5. Your chainman will then move to point C where you would aim and focus on the E-Grad staff and take your 3rd reading, with your chainman holding the staff correctly as detailed above. This would again be an Intermediate Sight reading.  You may have further Intermediate Sight readings to do but, in this example, there is only two.
  6. Your chainman would then move to point D. As this is a change point (after this reading you will be moving the Auto Level) the E-Grad staff should be held on a solid point or a levelling change plate.  Again, you would aim and focus on the E-Grad staff, with your chainman holding the staff correctly as detailed above.  This would be your Fore Sight, this is the last reading taken with the Auto Level in its current position.
  7. With your chainman staying at point D, pack up the Auto Level to move to the next suitable setup location. It is not advisable to leave the Auto Level on the tripod whilst moving positions as the auto level could be easily damaged if dropped or you trip.
  8. Setup in the 2nd position following the same procedure as described in points 1 and 2 above. Aim and focus on the E-Grad staff (still on point D) and with your chainman holding it correctly take your 1st reading from this setup.  This would be your Back Sight.
  9. Your chainman then needs to move to point E. As this is again a change point (after this reading you will be moving the Auto Level) the E-Grad staff should be held on a solid point or a levelling change plate.  Again, you would aim and focus on the E-Grad staff, with your chainman holding the staff correctly as detailed above.  This would be your Fore Sight, this is the last reading taken with the Auto Level in its current position.
  10. With your chainman staying at point E, pack up the Auto Level to move to the next suitable setup location.
  11. Setup in the 3rd position following the same procedure as described in points 1 and 2 above. Aim and focus on the E-Grad staff (still on point D) and with your chainman holding it correctly take your 1st reading from this setup.  This would be your Back Sight.
  12. Your chainman will then move to point F where you would aim and focus on the E-Grad staff and take your 2nd reading of this setup, with your chainman holding the staff correctly as detailed above. This would be an Intermediate Sight reading.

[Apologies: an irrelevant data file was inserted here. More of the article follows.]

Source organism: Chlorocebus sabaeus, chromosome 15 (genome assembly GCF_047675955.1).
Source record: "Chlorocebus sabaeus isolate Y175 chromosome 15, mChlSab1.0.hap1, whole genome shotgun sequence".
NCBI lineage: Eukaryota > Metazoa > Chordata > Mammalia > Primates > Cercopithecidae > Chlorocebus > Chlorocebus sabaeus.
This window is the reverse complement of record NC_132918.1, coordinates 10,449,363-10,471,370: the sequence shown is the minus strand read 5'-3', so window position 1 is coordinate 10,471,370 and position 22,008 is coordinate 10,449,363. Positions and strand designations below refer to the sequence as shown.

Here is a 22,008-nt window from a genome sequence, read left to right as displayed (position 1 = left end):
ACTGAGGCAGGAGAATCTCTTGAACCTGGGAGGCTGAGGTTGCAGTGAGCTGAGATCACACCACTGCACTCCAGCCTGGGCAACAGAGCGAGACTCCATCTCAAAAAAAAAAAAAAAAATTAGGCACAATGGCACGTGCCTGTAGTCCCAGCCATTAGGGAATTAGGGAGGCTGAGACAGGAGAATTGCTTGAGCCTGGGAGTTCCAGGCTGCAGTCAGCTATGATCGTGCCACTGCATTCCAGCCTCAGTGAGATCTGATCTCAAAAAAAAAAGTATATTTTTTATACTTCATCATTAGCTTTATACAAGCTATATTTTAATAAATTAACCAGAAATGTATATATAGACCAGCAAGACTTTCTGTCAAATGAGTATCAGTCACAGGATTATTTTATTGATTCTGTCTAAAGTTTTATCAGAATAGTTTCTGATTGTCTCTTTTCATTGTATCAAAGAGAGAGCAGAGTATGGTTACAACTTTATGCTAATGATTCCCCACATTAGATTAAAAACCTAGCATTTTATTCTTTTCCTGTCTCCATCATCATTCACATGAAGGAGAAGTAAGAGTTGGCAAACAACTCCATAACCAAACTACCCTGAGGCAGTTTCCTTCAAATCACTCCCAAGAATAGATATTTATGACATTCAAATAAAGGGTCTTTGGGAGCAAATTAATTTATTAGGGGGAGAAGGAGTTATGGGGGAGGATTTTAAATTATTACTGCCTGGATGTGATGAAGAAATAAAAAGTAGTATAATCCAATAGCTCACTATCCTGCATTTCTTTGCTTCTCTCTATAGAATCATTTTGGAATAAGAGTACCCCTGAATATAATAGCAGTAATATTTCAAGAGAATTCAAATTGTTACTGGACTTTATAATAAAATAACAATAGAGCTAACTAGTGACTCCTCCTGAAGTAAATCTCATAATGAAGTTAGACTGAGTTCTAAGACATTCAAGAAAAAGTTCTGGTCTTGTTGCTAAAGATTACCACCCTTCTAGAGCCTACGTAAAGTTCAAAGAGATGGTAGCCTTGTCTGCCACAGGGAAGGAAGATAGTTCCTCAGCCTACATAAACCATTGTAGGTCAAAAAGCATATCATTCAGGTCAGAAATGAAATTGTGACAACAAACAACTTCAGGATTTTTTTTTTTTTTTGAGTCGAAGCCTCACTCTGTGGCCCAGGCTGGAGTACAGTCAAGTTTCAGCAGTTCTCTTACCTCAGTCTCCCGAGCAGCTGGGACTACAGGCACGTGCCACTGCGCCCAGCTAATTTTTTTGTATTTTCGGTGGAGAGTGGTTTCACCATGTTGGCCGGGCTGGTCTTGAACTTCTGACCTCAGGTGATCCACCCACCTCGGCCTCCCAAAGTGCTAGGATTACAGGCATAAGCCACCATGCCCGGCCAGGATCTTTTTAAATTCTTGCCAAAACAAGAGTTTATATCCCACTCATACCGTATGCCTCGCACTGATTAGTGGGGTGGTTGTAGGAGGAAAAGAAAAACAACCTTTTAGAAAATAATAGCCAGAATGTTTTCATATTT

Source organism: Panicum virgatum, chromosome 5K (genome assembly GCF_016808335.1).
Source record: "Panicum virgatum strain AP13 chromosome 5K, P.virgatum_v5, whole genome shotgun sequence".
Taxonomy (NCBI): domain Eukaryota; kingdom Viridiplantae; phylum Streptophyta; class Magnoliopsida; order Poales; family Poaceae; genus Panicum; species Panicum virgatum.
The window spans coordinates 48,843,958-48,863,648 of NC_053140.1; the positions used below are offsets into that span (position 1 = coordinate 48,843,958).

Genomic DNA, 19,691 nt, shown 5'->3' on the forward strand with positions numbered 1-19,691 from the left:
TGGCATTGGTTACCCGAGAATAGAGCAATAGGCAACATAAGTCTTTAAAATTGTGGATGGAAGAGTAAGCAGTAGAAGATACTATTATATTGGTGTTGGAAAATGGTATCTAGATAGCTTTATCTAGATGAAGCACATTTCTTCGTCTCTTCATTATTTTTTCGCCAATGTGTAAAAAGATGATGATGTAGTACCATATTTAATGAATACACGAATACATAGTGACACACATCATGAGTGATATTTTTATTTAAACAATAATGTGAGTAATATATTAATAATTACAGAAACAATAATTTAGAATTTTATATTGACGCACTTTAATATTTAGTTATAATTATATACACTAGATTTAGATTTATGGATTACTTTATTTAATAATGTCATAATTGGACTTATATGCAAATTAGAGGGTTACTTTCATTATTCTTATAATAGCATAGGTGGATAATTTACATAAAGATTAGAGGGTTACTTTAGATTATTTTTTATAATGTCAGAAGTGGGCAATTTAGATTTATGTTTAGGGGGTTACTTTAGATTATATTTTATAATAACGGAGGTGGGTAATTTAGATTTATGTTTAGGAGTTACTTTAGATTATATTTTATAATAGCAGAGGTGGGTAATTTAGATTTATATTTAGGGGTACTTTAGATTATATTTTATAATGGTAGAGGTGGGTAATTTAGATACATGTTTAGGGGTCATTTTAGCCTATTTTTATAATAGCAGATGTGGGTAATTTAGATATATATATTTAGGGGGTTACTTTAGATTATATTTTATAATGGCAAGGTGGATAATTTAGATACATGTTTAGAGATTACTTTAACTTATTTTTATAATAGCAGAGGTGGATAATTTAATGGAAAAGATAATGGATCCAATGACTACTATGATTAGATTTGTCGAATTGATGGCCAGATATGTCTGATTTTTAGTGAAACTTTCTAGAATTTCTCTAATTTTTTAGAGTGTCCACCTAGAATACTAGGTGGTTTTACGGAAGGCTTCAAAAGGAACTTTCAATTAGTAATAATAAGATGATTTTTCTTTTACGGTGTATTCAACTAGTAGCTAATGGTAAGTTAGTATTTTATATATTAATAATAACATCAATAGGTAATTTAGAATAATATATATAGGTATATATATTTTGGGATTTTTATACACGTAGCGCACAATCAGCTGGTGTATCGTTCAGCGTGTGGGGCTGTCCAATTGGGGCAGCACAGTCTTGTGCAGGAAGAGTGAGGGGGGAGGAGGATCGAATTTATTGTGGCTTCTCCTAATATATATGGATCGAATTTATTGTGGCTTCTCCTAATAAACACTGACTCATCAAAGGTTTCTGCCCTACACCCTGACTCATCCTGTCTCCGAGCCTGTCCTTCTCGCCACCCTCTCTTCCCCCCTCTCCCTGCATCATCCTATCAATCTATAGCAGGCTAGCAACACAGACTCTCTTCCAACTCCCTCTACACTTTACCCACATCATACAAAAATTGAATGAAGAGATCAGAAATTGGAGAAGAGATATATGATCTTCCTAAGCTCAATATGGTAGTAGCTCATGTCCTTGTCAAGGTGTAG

13. Your chainman then needs to move to point G. As this is the last the E-Grad staff should be held on a known point.  Again, you would aim and focus on the E-Grad staff, with your chainman holding the staff correctly as detailed above.  This would be your Fore Sight, this is the last reading taken with the Auto Level.  It is important to finish on a known point to know the accuracy of your levelling run.

How to Record the Levels taken during the Levelling Procedure.

There are two main methods for recording the levels taken during the levelling procedure and both of the methods are covered in separate articles on this site. The two methods are:-

The Height of Collimation Method.

The Rise and Fall Method.

For general construction levelling, the engineer or surveyor would be confident they had done the levelling run correctly if they had ended up within 3mm of the last known point to be levelled.

For monitoring levelling, the engineer or surveyor would be confident they had done the leveling run correctly if they had ended up within 1mm or less of the last known point to be leveled.  The greater the precision of the levelling run the greater the skill of the levelling team would need to be, they would also require more precise equipment, for example a good quality digital level.